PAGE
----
Contextualized Content: Where Will It Go From Here?

A friend recently expressed amazement that, in the process of conducting a Google search, Google somehow magically knew what she was searching for. She deemed the experience “creepy,” and many would say the same thing. Regardless of how creepy it may or may not be, though, it’s just the tip of the iceberg of something that consumers are experiencing more and more as they navigate the online world through laptops, tablets and smart phones.

It’s “contextualized content” — the ability for online marketers to deliver content to viewers based on the context they are in and their past online behavior.

By now it’s become commonplace for most of us. We conduct an online search, view a product on a webpage, and immediately afterward ads are popping up for the same, and similar, products every time we go online, whether we’re on our desktop, laptop, tablet, or mobile device. The world of contextualized ads–or ads that are delivered to individuals based on some context-is exploding. Technology is driving the explosion and making possible some seemingly impossible things.

The idea of using location, interests, and other contextual bits of information to serve up content was illustrated quite compellingly as far back as 2011 when Google partnered with four iconic brands-and the creative originators of ads from the 1960s and 1970s-to re-create their ads for a technologically enabled audience. Project Re: Brief was an experiment that teamed these Mad Men-era advertisers with their technology-enabled, 21st-century counterparts to reinvent iconic ads for a new generation.

The results were heavy on contextualized delivery and extremely innovative–highly creative content delivered to individuals based on their settings and even their personal experiences. Today, just a few short years later, what was, at the time, quite revolutionary is now increasingly common. In fact, technology exists to allow advertisers to get even more “inside the heads” (and devices) of consumers. But, because of the fear of “Big Brother backlash” and a climate where privacy concerns are top-of-mind for consumers, marketers, and regulators, advertisers may not choose to take advantage of those advances.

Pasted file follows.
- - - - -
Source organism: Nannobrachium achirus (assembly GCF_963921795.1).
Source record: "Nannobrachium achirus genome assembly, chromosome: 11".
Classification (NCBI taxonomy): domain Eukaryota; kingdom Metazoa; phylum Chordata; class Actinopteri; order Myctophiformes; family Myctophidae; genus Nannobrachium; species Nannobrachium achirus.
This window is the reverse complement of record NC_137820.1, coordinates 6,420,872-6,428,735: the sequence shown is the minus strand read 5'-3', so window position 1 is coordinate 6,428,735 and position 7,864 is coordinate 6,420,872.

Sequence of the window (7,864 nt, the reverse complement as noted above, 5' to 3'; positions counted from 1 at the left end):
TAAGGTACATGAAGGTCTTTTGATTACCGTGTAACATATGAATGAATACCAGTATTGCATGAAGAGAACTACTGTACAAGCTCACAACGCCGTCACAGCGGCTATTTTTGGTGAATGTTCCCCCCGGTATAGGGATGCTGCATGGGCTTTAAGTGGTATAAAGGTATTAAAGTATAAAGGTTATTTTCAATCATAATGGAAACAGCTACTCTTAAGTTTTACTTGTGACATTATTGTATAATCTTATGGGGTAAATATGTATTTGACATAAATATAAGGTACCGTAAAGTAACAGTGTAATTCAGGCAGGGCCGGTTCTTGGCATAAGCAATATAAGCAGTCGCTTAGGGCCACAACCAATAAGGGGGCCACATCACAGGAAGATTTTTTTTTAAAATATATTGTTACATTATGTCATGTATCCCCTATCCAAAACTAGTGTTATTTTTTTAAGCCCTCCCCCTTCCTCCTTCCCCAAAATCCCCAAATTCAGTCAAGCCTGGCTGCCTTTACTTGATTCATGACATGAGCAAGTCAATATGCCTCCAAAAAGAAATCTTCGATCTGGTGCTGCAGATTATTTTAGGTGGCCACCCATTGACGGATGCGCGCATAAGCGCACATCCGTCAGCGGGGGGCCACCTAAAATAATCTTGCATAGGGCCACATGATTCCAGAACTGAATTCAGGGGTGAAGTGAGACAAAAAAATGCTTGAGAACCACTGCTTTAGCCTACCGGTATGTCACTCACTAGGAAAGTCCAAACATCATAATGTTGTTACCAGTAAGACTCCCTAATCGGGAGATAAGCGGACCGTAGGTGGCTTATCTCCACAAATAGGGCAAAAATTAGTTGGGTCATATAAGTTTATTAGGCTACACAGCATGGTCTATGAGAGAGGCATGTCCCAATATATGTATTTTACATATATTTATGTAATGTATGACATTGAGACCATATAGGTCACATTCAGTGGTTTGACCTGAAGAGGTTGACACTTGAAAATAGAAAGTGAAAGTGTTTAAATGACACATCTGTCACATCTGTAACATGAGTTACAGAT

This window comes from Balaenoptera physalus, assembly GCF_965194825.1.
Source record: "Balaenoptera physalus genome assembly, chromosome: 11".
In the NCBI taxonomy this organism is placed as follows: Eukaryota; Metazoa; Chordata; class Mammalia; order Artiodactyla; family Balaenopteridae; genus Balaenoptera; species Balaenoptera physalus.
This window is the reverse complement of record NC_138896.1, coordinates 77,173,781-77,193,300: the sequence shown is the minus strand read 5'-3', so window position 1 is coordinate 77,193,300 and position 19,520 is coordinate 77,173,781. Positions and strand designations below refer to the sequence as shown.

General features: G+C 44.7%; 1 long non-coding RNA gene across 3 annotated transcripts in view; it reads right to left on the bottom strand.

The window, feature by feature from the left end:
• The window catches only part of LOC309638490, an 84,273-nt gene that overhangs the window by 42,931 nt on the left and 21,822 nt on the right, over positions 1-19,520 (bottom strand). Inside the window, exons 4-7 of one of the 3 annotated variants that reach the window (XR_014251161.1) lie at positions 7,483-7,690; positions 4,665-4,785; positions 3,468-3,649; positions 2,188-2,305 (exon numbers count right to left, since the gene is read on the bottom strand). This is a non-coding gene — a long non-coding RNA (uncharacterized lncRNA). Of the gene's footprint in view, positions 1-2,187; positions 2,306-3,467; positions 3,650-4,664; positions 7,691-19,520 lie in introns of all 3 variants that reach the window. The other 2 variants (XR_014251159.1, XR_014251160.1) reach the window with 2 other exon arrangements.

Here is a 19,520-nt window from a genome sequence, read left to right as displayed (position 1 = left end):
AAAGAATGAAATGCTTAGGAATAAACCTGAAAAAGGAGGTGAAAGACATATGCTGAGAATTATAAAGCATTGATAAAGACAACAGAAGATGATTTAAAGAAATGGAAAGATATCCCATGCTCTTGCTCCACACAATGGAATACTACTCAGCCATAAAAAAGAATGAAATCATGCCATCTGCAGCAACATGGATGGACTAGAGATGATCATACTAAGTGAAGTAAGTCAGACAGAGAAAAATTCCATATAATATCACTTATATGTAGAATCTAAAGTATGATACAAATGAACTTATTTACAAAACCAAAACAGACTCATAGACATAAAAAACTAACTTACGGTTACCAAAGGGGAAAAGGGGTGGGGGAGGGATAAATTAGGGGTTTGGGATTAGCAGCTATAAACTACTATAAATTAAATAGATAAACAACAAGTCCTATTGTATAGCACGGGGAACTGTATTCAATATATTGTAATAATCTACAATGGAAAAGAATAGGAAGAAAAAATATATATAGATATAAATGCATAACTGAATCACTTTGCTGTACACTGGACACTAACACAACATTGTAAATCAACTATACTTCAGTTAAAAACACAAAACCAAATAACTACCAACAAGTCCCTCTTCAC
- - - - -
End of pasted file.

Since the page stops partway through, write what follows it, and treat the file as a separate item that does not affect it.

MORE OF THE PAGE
Those choices can straddle the line between useful and intrusive, of course, and marketers must navigate this terrain carefully. But privacy concerns aren’t the only barriers that marketers face. Despite the massive technological developments that have occurred in the past decade, there are still some hurdles to overcome. There are also massive opportunities to potentially leverage in the quest to break through the clutter to get your marketing message in front of the right people, at the right time and, increasingly, in the right place.

For 21st century marketers that means capitalizing on context, while carefully straddling the line between “creepy” and useful.

I wrote a piece on this concept–opportunities and challenges–for EContent Magazine last year that included some interesting insights from experts in the field.

Recommended Reading:

The Everything Guide to Customer Engagement

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